The central premise of the book is the following. A person ("Mr. Charlie") a few years in our future dies. He has arranged to have his head cryogenically preserved in hopes he can be revived and get to see the future. 1000 years later, the head is found and the brain is made active again. However, according to the law, because the person was declared dead way back when, the re-activated brain is not considered to be a person. It is viewed as property to be owned and used as a computer-controller for industrial purposes. After many years as the controller device at an asteroid mining facility, Mr. Charlie devises a way to use the mining equipment to broadcast a radio message about his plight.
Monk is a self-directing AI robot who was designed to include a program which makes him fascinated with people and their behavior. He receives Mr. Charlie's broadcast and feels a need to rescue Mr. Charlie. This requires him to become an outlaw of sorts and to find a way to get Mr. Charlie to a society that has different norms so they will allow Mr. Charlie to get a new body and live as a person.
Along the way, we see or hear about a few different future societies. Most people in this future are genetically modified to one degree or another from today's humans. Mr. Charlie is considered to be an "archaic human form". There are "reservations" on Earth for people who look mostly like today's human, and these are considered to be "traditional humans". Many people are more modified. The central group in Solis have a form more like an extra large kangaroo. Some people seem to be consciousness stored in artificial or organic brains.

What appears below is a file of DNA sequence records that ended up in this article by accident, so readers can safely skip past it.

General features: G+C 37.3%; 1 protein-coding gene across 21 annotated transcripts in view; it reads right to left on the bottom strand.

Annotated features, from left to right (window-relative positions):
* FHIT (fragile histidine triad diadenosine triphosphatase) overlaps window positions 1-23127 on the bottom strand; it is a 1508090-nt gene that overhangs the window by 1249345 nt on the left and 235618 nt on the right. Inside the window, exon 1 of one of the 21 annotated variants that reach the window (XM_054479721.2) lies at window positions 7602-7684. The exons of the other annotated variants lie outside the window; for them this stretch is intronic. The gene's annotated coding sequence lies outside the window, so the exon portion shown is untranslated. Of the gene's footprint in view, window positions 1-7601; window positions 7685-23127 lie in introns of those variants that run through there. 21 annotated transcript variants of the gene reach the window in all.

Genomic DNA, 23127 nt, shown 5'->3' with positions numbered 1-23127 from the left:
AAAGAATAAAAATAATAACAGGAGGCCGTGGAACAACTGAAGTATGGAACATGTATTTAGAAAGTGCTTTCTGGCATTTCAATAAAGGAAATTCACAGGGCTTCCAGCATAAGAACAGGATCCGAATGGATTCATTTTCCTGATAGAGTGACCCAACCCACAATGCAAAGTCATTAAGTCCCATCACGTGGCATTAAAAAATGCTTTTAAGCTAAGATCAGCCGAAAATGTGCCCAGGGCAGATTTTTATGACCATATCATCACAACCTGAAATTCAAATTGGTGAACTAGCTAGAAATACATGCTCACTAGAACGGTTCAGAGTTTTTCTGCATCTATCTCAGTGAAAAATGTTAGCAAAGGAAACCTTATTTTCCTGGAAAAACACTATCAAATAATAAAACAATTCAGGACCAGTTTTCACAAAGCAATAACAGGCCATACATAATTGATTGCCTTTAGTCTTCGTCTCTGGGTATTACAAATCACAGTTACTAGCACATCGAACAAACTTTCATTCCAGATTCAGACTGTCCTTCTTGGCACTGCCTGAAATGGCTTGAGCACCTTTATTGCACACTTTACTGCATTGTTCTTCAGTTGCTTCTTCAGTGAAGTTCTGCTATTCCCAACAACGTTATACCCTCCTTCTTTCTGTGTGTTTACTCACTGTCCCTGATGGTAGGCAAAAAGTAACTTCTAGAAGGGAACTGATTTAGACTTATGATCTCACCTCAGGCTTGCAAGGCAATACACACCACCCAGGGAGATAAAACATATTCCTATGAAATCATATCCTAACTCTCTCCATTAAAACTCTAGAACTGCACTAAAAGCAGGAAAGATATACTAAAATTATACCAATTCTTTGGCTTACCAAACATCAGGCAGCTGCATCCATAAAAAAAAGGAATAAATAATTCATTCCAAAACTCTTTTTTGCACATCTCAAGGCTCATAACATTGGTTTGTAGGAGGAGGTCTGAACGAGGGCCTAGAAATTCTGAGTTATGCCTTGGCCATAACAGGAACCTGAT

Monk is assisted in his efforts by a woman, Mei Nill. They face legal forces as well as armed forces trying to take possession of Mr. Charlie.
The book provides some interesting ideas on future tech, views of possible future societies, raises questions about personhood and consciousness, and does so in a reasonably hard SF framework.
The societies we see don't tend to be so appealing. The conclusion of the book rests more on the good guys / bad guys thread of the book than the above elements which interested me more. But I still felt it deserved a good rating and would recommend it to those who want more than space adventure, good vs. evil, or a futuristic backdrop to their SF.